Go-Jek Comes To The Philippines, Acquires Coins.ph
4 min readBy eCompareMo on
Weeks after being rejected by the Land Transportation Franchising and Regulatory Board (LTFRB), Indonesian transport company Go-Jek now has a foothold in the Philippines after acquiring Coins.ph.
Two weeks after the Indonesian transport network company (TNC) hit a snag in its attempt to enter the country, they announced that they have acquired fintech Coins.ph through a “substantial investment.”
Although no amount has been disclosed to the public, technology news website TechCrunch said that Go-Jek poured around $72 million in the company’s coffers, making the deal its biggest outlay since a shopping spree in 2016.
“Today’s announcement marks the start of our long-term commitment to the Philippines,” said Go-Jek CEO Nadiem Makarim.
“We had to make a decision on how we want to continue growing our business, and we felt like ultimately together with Go-Jek we could build something that is overall bigger and better for our customers,” he added.
With claims of having a user base of around five million Filipinos, Coins.ph is one of the major forces in the fintech industry. The company initially started as an exchange service for cryptocurrency but has pivoted its focus towards mobile payment.
Last December, the LTFRB denied Go-Jek’s application to apply for a TNC license in the Philippines. However, the reason the government blocked its entry is because its subsidiary, Velox Technology Philippines, doesn’t meet the 40-percent maximum foreign ownership required for public utility franchises.
Now that Go-Jek is on the Philippine threshold, will there be a chance for the motorcycle taxi network to become a player in the Philippines?
An uphill battle
Although Go-Jek is undoubtedly a major force in the Indonesian ride-hailing market, it still has to make a major imprint in the entire Southeast Asian market. Aside from offering motorcycle taxi services, Go-Jek is also engaged in mobile payments through its GoPay service.
The mobile payment service also allows money transfer, micro-loans, insurance, and offline payments. Go-Jek promised its experience in the fintech arena will greatly advantage Coins.ph.
Currently, Grab has the lion’s share in the TNC market in the Philippines. Aside from its ride-hailing platform, the company is also beefing up its promotion of GrabPay, Grab’s very own mobile wallet service. With the system integrated into Grab’s platform, users can pay their fares, top up their mobile numbers with prepaid load, and order food deliveries.
According to TechCrunch, the said system has been first introduced by Go-Jek in Indonesia—yet Grab has already rolled out this service in its Southeast Asian markets. With Grab getting a head start, it will be a difficult battle for Go-Jek to contend with its arch-rival.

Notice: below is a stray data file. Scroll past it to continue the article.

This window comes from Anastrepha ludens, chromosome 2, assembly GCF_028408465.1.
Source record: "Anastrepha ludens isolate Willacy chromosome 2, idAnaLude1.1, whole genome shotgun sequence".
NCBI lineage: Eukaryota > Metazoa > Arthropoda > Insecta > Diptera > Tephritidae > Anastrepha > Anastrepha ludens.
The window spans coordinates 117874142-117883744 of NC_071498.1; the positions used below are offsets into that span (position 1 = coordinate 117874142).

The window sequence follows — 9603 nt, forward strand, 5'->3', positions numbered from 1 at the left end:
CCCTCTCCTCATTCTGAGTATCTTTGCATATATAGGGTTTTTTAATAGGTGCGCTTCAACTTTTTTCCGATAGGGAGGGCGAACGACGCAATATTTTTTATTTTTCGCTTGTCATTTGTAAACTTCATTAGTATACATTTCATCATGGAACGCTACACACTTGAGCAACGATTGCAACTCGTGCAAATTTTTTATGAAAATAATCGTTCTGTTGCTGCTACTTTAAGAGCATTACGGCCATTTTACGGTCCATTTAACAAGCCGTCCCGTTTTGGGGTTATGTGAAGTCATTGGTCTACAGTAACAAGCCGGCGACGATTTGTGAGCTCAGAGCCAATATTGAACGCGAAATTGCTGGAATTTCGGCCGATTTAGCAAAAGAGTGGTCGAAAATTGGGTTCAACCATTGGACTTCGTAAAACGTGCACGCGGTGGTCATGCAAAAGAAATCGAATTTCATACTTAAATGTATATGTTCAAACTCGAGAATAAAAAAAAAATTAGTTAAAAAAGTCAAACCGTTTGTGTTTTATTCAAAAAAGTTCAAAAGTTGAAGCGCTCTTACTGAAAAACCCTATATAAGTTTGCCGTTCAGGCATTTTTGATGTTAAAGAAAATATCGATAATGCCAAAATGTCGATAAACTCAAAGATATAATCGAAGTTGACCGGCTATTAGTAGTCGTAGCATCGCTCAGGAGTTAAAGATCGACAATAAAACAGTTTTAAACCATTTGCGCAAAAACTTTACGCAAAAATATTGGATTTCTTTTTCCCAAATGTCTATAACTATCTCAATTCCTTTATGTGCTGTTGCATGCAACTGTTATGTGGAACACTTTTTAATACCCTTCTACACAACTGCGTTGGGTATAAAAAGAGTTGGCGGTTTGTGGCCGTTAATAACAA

Meanwhile, Go-Jek is also facing another strong contender in the Philippine market: Angkas. Angkas already dominated the motorcycle TNC arena even during prohibition, it will take a long while for Go-Jek to go toe to toe with the former. With an almostfanatical support from its user base and a powerful social media presence, Go-Jek needs an ace on its sleeve to make a dent to the market.
Fortunately for Go-Jek, what sets it apart from Angkas is itslonger experience in the motorcycle TNC industry. Founded in 2010, Go-Jek emerged from a simple ride-hailing service to one of the biggest tech companies in Indonesia. In addition, Angkas doesn’t have in-app payment and only allows cash for payment of its services.
Although Go-Jek now has a foothold in the Philippines, its entry in the Philippines will be irrelevant if its golden goose won’t be able to operate in the country. Currently, the ban on motorcycle taxis is still in effect and users have to book their trips through unregulated means just to get through the hellish traffic in the country.
After facing backlash for the implementation of the ban on motorcycle taxis, the Department of Transportation (DOTr) formed a technical working group to study if the Philippines is ready for motorcycle taxis. According to the agency, although it welcomes an amendment to the law that prohibits motorcycles as public transportation, a lengthy study must be conducted for public safety and security.
DOTr Secretary Arthur Tugade said that the government will welcome any amendments to the 50-year-old Land Transportation Code. According to the antiquated law, two-wheeled vehicles are prohibited from being used as public transportation.
“The DOTr believes this is the right step in order for motorcycles to function as a public transport service. The DOTr respects the legislative process this bill will undergo, as government policies are anchored on the power of the law,” said DOTr in a statement.
“We will listen to all parties and determine if legalizing motorcycle taxis is what’s best for the riding public.”
If the amendment pushes through, this won’t be the first time the government will accommodate disruptions in the public transport sector. In 2015, the DOTr issued a department order that legitimized the operations of TNCs. This was amended further after the agency wanted the LTFRB to regulate fare hikes.